DRIPPING SPRINGS, Texas (KXAN) — It’s a side effect you might not associate with population growth: flooding. It’s why city leaders in Dripping Springs are taking a good hard look at their infrastructure needs.
Several inches of rain in a few short hours flooded dozens of homes and businesses two weeks ago. KXAN went back to check in with some people who didn’t see it coming.
Two weeks ago, Randy Ford, the co-owner of the Dripping Springs restaurant Homespun Kitchen and Bar, found himself in four feet of water in about five minutes.
Hopespun Kitchen owner Randy Ford looks over his flooded restaurant in Dripping Springs. The table cloth shows just how high the water rose. The ready-to-serve food shows just how little warning they had before they had to evacuate. pic.twitter.com/zaMUMaK3PT— Alex Caprariello (@alcaprari23) May 4, 2019
He said his business is doing much better now.
“It’s like a reset button. We get to start over and make a brand new fresh impression,” Ford said.
I asked him how much the flood cost him.
“I’ve got an invoice in my pocket right now. I don’t even want to look at it yet,” Ford joked. “We’re going deep, deep, deep in debt.”
He finally revealed he’s about $60,000 in the hole.
“All these walls have been ripped out and put back in. Everything in here is brand new.”
“We know in Dripping Springs that are biggest threats are flash flooding and wildfires,” said Bonnie Humphrey, the chair of the Dripping Springs Emergency Management Commission.
Humphrey and her team were just as blindsided as Ford that night.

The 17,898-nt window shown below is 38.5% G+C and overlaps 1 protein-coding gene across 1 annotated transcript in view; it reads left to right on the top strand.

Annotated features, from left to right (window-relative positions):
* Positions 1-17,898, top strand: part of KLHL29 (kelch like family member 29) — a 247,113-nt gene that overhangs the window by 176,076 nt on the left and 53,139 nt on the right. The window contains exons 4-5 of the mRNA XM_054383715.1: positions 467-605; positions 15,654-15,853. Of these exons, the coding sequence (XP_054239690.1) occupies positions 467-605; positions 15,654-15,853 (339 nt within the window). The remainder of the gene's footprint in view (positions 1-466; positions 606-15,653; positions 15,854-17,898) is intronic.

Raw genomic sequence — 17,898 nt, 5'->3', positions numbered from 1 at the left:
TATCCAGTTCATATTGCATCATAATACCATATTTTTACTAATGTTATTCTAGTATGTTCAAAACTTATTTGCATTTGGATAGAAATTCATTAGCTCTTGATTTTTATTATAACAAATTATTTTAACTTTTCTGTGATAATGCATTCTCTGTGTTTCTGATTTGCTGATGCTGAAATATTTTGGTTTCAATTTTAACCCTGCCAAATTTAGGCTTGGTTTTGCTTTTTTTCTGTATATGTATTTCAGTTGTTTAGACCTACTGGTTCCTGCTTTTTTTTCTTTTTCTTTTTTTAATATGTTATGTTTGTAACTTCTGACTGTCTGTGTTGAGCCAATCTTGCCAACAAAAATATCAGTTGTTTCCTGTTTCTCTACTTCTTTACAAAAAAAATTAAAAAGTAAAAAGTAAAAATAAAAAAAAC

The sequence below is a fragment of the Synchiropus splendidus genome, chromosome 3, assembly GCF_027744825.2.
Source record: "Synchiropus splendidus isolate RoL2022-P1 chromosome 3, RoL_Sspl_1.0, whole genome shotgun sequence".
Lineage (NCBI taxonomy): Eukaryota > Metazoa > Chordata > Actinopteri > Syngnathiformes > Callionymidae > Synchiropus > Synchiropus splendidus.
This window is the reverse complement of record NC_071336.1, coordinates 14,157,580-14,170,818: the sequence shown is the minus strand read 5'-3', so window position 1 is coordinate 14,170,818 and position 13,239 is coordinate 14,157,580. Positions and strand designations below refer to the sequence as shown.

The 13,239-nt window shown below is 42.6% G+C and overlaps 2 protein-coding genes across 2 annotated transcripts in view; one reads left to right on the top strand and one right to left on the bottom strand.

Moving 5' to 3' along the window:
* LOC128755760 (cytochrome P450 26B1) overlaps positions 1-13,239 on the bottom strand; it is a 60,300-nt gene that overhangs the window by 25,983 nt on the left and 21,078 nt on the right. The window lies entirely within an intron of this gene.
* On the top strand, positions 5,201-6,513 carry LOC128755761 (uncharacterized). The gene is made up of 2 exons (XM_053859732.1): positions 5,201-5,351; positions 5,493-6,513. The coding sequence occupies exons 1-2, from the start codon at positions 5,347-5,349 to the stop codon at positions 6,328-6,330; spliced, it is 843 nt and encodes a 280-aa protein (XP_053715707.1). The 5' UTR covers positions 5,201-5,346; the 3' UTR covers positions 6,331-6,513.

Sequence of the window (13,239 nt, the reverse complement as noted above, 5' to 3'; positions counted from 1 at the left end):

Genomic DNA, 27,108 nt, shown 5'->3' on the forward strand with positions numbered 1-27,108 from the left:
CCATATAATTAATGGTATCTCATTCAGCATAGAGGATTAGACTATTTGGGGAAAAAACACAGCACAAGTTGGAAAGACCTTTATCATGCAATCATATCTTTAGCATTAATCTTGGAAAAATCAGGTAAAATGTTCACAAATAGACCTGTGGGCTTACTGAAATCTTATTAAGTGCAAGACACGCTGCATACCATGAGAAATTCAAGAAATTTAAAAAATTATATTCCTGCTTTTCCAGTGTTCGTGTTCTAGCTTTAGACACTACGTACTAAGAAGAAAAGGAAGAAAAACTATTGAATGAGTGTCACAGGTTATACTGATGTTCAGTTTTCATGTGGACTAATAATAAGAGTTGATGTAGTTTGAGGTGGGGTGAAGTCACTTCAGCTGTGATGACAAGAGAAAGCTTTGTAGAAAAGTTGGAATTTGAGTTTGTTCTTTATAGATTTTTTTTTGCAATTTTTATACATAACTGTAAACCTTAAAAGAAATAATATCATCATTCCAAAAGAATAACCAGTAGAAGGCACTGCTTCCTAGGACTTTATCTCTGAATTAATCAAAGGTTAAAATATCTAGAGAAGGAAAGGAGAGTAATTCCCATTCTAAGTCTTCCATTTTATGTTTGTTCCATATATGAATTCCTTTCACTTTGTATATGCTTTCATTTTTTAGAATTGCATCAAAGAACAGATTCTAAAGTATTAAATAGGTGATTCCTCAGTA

“There were a number of areas where it was the first time we had ever seen that,” Humphrey said.
She says explosive growth has altered the infrastructure of the city and made drainage an issue. The city is working with FEMA to try to identify the flood plains for the future.
“We may never have a rain incident like this ever again, but we need to look at what can we do the best we can to mitigate and keep those areas from flooding again.”
The city also has plans to inventory each new area that flooded and replace culverts under city streets to handle the expansion. So that way the next time the rain pours, Dripping Springs will be better prepared.
“I know they care about us and I know that they are going to start addressing the drainage issues as much as they can,” Ford said.
If you live in Dripping Springs and you were impacted by this flooding, you can get your permit fees for construction reduced or even waived. The city is offering this concession to help with the rebuilding process.